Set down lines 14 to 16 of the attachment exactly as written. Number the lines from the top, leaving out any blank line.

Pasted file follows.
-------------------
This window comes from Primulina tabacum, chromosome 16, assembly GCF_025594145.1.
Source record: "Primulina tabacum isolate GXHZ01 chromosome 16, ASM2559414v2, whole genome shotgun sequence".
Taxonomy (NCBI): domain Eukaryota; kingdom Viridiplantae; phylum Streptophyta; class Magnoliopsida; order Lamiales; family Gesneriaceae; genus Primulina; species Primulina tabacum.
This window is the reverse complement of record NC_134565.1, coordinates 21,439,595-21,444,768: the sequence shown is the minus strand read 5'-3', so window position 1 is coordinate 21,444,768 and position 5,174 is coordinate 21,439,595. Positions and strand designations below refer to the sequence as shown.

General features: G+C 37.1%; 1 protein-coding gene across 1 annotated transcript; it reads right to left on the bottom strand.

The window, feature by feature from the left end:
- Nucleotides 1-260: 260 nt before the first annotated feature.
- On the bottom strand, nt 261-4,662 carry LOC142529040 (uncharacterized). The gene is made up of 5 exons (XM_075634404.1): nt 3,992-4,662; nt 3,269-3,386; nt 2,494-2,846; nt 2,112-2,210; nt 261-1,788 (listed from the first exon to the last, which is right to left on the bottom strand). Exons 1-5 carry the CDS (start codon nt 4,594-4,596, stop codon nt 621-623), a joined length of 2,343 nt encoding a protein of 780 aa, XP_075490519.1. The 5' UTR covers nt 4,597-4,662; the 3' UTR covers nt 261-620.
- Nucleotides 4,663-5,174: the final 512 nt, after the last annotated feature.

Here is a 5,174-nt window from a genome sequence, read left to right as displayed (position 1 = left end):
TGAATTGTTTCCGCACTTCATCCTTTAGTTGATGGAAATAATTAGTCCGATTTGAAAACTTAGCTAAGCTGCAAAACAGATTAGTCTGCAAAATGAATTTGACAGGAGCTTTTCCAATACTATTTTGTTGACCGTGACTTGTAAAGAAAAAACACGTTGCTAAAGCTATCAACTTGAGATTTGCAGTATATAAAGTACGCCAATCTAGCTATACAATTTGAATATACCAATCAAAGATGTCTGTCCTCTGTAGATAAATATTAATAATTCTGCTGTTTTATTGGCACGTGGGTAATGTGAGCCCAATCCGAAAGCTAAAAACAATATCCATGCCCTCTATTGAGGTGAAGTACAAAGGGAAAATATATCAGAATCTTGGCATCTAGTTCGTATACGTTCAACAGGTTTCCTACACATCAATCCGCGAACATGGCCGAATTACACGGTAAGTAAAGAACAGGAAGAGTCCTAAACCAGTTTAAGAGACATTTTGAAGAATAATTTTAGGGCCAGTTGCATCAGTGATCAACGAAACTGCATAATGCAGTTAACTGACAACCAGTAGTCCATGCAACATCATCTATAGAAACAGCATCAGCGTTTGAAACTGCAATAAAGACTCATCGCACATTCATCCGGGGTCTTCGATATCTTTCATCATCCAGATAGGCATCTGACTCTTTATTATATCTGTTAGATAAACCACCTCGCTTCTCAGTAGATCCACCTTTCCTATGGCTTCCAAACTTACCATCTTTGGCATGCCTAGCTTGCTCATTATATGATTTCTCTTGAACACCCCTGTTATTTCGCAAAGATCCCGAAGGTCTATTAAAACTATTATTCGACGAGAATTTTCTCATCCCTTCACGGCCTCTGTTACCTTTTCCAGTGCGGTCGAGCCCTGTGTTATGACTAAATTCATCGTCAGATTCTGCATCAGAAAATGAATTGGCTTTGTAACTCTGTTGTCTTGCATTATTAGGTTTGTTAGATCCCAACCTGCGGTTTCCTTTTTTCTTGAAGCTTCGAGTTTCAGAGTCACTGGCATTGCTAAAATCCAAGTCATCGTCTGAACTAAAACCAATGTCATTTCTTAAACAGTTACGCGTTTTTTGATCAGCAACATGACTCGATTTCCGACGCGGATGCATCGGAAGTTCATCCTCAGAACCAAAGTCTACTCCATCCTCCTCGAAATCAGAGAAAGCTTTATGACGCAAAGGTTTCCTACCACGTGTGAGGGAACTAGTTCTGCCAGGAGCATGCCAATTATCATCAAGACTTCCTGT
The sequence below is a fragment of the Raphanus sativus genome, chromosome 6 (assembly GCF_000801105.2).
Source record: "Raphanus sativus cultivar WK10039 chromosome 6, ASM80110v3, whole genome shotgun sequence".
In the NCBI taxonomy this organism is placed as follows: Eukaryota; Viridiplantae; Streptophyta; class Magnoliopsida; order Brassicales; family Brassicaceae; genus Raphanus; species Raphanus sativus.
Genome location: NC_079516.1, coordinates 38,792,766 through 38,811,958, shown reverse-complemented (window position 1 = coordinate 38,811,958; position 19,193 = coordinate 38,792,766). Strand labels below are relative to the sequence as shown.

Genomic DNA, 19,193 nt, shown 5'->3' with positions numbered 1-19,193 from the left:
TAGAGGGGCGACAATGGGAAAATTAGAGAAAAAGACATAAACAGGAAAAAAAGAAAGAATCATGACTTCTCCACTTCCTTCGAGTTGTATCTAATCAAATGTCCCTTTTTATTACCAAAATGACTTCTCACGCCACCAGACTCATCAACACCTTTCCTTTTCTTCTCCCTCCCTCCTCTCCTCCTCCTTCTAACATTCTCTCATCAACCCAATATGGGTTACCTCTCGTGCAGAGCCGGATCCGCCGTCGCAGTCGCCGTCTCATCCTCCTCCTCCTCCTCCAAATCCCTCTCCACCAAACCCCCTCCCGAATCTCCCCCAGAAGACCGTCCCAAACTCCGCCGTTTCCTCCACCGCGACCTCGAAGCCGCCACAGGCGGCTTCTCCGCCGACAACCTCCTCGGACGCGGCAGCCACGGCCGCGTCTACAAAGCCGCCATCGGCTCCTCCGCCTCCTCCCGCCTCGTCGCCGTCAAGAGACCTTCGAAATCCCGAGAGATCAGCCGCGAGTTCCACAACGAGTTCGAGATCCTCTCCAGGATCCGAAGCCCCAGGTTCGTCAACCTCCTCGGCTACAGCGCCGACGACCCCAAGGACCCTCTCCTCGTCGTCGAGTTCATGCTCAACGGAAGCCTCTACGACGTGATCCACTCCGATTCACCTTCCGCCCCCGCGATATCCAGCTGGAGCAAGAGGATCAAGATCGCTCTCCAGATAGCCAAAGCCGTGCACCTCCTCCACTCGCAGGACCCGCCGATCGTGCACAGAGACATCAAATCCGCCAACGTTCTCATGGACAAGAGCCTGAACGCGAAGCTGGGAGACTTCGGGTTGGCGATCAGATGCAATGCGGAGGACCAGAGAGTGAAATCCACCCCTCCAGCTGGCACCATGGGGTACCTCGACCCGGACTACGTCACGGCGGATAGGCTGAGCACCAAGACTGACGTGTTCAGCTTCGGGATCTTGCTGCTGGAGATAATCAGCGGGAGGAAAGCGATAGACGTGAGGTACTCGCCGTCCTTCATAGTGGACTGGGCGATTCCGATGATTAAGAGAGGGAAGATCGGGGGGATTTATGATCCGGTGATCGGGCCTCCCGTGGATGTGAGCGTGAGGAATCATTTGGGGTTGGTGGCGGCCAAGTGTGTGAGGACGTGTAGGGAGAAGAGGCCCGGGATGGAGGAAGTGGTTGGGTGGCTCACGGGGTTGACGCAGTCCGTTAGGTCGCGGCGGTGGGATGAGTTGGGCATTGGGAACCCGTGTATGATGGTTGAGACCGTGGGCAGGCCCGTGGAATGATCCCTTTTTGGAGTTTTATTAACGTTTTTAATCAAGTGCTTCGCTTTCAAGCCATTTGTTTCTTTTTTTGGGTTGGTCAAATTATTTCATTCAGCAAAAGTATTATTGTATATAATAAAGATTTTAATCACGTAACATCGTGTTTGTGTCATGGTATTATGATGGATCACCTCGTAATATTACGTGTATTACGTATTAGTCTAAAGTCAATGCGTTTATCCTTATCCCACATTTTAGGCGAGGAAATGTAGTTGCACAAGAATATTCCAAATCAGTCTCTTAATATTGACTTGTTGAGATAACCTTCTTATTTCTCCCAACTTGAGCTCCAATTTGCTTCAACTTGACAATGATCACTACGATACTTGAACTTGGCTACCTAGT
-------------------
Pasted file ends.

In the NCBI taxonomy this organism is placed as follows: Eukaryota; Viridiplantae; Streptophyta; class Magnoliopsida; order Brassicales; family Brassicaceae; genus Raphanus; species Raphanus sativus.
Genome location: NC_079516.1, coordinates 38,792,766 through 38,811,958, shown reverse-complemented (window position 1 = coordinate 38,811,958; position 19,193 = coordinate 38,792,766). Strand labels below are relative to the sequence as shown.

Genomic DNA, 19,193 nt, shown 5'->3' with positions numbered 1-19,193 from the left: